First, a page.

Unplugging From The Internet


The internet can be a glorious thing; full of access and resources to education, news, art, and entertainment. You can check the weather, read an interview, tweet a long-distance friend, and listen to music all on the same device. It is truly amazing what we can do today with this technology. However, we have a tendency to get a little too wrapped up in it all. It has become a part of just about everything we do. Personally, I don’t even think I could cook a meal or find my way around the city without the internet.

With a new year upon us, it might be a good time for some self-reflection and openness to change. It might be a good time to unplug from the internet. Don’t panic, it doesn’t have to be permanent. Like I said, the internet can be a great. Nevertheless, detaching might be more beneficial than you realize. Stop and think for a moment, how many times have you checked your phone today, even without having any notifications? Obsessive phone checking might be this generation's most common bad-habit, but bad-habits can be broken with a little work!

Most importantly, unplugging from the internet for a bit can be beneficial to your mental health. Studies show that 1 in 3 people feel worse about themselves after visiting Facebook. Social media in particular can cause unhealthy feelings of jealousy, as we are constantly comparing ourselves to “IG baddies.” Not to mention the FOMO, or fear of missing out! Ever caught yourself alone at night, watching all of your friends on Snapchat having a great time? FOMO has actually been recognized as an emerging psychological disorder. It prevents people from being content in their current space, and increases feelings of loneliness.


Aside from mental health benefits, unplugging from the internet can provide you with social benefits as well. Imagine spending as much time with your friends each day that you do on the internet. You’d be full of memories for a lifetime, don’t you think? Unplugging can help improve your conversational skills, and your attentiveness to others. Time to yourself is also essential. It is imperative that we allow ourselves time for self-care, self-reflection and decompression. We aren’t fully engaging in these activities if we are spending all of our alone time scrolling on our devices.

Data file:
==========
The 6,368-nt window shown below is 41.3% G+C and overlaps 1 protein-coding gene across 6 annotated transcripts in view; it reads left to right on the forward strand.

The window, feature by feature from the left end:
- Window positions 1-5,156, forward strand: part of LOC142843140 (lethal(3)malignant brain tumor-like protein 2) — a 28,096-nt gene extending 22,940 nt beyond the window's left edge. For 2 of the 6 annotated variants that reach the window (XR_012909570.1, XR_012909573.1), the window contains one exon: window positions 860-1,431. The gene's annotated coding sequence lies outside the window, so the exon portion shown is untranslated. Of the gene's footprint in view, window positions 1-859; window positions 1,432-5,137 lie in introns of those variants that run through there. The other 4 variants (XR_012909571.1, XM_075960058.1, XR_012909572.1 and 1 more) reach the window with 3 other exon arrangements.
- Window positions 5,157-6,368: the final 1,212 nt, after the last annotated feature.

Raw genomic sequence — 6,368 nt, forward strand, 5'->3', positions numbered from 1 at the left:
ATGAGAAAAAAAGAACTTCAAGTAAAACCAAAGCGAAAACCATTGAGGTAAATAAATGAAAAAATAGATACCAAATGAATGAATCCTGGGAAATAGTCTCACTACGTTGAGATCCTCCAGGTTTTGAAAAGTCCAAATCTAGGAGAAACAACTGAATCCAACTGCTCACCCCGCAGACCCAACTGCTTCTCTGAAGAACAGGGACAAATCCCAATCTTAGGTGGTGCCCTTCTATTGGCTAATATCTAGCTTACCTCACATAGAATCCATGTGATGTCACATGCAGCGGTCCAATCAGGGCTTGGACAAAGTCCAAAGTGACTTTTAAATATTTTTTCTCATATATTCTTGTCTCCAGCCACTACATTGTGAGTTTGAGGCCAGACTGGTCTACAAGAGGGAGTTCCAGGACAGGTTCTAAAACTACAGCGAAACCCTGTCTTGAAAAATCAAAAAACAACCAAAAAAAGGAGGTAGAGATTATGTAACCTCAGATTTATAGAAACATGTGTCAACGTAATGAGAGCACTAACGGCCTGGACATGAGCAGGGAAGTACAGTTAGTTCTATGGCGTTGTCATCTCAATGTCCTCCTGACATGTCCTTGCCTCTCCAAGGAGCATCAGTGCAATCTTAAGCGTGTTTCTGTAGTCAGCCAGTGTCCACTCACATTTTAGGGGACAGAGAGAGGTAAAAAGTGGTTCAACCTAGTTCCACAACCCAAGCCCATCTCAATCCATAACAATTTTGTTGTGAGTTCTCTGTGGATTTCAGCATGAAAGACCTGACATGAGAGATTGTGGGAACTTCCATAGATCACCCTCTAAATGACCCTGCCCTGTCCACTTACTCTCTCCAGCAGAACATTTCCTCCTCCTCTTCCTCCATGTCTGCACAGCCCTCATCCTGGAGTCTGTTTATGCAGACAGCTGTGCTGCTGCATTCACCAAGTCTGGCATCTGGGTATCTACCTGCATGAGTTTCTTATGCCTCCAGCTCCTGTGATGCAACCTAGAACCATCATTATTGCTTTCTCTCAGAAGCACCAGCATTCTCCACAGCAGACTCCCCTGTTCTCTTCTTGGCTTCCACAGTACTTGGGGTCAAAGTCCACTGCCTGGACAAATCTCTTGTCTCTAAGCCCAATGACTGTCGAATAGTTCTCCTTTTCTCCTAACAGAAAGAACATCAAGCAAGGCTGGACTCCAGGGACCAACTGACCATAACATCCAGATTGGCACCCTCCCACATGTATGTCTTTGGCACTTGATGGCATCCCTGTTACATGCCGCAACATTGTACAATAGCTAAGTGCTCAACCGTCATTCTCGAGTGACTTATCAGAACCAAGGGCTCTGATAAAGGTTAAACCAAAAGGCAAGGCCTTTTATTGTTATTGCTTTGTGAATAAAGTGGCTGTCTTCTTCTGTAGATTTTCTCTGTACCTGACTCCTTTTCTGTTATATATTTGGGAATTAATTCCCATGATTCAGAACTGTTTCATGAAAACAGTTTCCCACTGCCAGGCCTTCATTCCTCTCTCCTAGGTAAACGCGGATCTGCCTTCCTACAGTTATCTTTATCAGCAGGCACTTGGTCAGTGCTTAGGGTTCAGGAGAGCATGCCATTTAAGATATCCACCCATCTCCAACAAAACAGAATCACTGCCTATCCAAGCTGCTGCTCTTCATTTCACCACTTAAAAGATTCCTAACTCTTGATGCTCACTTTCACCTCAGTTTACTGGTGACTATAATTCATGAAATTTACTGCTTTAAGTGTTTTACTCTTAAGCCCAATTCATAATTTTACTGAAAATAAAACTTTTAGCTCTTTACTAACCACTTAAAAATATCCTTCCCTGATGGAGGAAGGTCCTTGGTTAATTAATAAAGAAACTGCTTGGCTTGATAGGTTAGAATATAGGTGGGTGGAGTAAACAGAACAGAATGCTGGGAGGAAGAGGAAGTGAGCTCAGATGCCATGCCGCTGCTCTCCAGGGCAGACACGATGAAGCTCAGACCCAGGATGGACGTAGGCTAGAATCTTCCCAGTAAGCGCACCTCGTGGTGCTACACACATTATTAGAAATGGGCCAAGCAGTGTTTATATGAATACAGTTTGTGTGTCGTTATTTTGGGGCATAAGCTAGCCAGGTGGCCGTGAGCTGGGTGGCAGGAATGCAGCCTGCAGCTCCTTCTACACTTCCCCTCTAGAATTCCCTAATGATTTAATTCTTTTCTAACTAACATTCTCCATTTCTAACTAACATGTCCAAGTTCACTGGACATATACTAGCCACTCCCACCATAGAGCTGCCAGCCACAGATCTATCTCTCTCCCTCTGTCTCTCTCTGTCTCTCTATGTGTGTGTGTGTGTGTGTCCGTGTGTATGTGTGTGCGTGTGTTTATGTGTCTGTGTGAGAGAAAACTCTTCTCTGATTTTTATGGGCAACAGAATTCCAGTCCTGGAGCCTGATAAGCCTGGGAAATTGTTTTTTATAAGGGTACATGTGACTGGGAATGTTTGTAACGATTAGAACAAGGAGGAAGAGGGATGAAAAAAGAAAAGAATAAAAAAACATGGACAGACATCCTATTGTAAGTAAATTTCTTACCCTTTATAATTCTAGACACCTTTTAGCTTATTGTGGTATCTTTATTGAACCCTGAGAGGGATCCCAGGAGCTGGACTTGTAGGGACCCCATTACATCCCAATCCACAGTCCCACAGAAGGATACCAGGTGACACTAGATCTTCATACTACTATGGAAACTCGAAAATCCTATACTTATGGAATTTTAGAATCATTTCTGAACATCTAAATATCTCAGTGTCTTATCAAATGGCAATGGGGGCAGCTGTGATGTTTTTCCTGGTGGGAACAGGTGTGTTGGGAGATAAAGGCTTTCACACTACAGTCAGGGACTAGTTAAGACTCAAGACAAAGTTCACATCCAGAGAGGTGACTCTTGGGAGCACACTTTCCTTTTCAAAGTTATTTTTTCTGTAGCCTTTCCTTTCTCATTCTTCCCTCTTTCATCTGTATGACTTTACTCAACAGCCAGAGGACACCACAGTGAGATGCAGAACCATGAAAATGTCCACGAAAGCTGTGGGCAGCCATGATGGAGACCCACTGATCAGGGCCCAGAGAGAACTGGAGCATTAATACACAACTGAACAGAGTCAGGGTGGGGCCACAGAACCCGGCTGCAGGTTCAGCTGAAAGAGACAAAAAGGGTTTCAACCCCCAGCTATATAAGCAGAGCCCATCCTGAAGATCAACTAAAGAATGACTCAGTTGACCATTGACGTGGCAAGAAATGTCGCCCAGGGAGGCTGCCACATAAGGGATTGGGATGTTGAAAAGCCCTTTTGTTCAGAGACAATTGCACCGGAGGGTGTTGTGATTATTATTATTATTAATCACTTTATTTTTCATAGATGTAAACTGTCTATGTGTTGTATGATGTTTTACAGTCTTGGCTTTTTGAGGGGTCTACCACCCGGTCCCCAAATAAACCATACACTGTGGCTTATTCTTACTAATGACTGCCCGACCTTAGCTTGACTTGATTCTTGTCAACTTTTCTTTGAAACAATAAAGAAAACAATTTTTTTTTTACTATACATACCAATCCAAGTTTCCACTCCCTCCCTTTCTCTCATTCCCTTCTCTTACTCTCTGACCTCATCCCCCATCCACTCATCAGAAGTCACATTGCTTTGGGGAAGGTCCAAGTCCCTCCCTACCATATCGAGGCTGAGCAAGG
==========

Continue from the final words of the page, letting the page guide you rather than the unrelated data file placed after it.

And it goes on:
Powering down from the internet can spark your motivation, it can lead to creation, and it will certainly force you to really participate in your day. The benefits are endless, and while the internet can provide you with a great deal of positive things, it’s important to maintain a balance. You can learn to take advantage of the internet without over-consuming. I’m not saying unplug forever! I mean, some of us have jobs that require us to use the internet (hence the article you’re reading now). If any of this interests you, but you aren’t sure where to start, my advice is to start small! 79% of people check their phones within 15 minutes of waking up. Try enjoying the first 30 minutes to an hour of your morning without scrolling. It might be nice to start the day uncluttered, and aware.